Among the various categories of engineering, the civil category also has African women prospering at what they do. Here is one of the many examples;
Hi Precious, thank you for joining us today
Hi Winnie, thank you for having me. I looked through the nice posts on the website and I loved how you’ve been able to put together ladies from different aspects of STEM.
Thank you for the compliment. Kindly introduce yourself to our audience
I am Engr. Precious Kelechi Maduka-Atolagbe, a registered Civil Engineer and member of the Nigeria society of Engineers (NSE) and the Association of Professional Women Engineers in Nigeria (APWEN). Currently, I am the Head of Design at Planet Projects Limited (PPL); an Indigenous Public Transport solutions company in Nigeria. I am from the South-Eastern part of Nigeria, Abia State precisely, and a family of six who loves bonding and cohesion with intelligent and hardworking people. I have a big source of inspiration who happens to be my husband Daniel Atolagbe.
Let’s talk about your journey into civil engineering; we all know the stereotype about women becoming engineers!
In my High School days, I had the option to choose between Agricultural Science and Technical Drawing. I recall my interest in drawing shapes using T-Square, French curves, and the mathematical set. These periods were the sharpening moments of my career. I had no idea what it was until my Dad insisted I meet his friend, the then chairman of the Building Committee of our church (Seventh-Day Adventist, Ogba, Lagos, Nigeria), Engr. (Dr.) Victor O. Oyenuga (FNSE, FNiStructuE, FNIOB). A conversation with him aroused my interest in Civil Engineering and led to him becoming my mentor and adviser on my STEM journey.
As a young female graduate of Civil Engineering, site experience was not fun because I was looked down upon as opposed to my male counterparts. Little or no tasks were assigned to me and I used to get questioned about how work orders were given to laborers that were predominantly male without being intimidated. I was able to break the bias by proving my strength. This was not an easy ride but thanks to senior female Engineers. Engineering is a passion for me and this saw me through. Dreams do come true and this happened to me so it can be for every girl child who would not succumb to cultural or societal intimidation.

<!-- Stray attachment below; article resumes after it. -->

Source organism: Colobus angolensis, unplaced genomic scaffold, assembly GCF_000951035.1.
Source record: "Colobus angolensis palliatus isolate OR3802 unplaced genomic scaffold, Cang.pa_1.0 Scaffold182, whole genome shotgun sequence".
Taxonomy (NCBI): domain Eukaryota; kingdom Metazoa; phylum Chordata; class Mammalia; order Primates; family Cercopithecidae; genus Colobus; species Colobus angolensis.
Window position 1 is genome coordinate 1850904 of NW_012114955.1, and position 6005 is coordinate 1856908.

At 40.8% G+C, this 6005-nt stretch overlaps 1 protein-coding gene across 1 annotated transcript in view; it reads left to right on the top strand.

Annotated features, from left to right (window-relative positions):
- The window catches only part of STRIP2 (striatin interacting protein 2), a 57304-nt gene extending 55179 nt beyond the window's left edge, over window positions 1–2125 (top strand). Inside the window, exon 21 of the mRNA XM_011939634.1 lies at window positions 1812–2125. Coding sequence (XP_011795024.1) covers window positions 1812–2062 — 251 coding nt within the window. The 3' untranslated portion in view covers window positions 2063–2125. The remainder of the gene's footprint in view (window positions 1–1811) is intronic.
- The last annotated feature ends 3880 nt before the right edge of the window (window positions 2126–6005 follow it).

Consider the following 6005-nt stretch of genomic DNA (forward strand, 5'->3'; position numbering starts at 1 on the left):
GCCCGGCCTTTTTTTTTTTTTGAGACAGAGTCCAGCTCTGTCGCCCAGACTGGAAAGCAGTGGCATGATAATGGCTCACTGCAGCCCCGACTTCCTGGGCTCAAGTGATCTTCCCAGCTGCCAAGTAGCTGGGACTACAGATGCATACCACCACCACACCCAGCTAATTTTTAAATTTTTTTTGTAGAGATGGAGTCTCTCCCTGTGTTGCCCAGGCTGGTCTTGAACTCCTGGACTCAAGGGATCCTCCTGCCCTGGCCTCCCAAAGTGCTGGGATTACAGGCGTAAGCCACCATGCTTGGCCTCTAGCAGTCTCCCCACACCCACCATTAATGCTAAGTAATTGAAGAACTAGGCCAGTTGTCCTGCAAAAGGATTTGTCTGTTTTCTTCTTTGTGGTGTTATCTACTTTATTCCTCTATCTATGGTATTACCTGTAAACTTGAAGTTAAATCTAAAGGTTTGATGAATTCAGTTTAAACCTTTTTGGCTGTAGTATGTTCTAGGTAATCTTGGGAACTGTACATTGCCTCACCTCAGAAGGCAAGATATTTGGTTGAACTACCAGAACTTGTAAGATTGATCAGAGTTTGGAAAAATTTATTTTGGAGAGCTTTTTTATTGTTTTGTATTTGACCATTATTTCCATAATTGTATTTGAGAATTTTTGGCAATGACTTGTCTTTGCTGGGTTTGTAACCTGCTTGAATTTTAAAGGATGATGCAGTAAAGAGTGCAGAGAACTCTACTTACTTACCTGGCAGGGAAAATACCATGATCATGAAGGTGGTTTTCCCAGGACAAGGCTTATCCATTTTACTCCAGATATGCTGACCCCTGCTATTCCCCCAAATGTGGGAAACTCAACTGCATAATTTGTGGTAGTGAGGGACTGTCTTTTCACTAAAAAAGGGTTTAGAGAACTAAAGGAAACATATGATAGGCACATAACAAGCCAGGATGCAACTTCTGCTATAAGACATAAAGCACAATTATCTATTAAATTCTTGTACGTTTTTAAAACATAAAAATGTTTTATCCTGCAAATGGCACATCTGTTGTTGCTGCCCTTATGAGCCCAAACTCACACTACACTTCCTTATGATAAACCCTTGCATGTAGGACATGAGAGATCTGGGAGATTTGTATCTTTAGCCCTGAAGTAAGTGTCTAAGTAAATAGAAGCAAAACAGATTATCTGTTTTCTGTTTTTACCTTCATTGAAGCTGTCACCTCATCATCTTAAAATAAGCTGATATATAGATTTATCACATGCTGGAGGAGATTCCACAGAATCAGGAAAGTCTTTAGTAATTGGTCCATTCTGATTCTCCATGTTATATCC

You have mentioned some of your challenges as a female civil engineer. How have you been able to push through such situations?
My source of motivation is the desire to conceptualize designs to solve real-life problems and to see designs becoming reality.
Tell us about moments that have made you feel proud to be a civil engineer
Every time I board a bus from the prestigious Oshodi Transport Interchange in Lagos I feel very proud. I worked on this project, where I started the very first pile and watched the very last steel bolt fastened. I had the privilege to work with the piling foundation firm, the RC firm, and the steel contractors. So, I had a rounded experience of the entire construction process.
During the Lockdown in 2020, my friend invited me to join a group of young professionals to nurture them by sharing knowledge that will in turn create sustainability in the profession beyond the classroom. The Young Engineers Forum (YEF) successfully trained over 100 participants in different software and aspects of civil engineering. This also bought about a new zeal to ensure I pass the knowledge I have gained in my few years of experience to young passionate undergraduate engineers I come across.
What do you enjoy doing outside of work?
Asides from work, I love being around kids and young children. I can spend hours watching them play, singing, and capturing moments with them.
How would you encourage a young African girl who is interested in civil engineering?
Learning is Continuous, never stop unlearning, relearning, and learning new things.
Thank you, Precious, for taking the time to add your voice to this cause. We appreciate your effort to help young civil engineers and wish you the best ahead.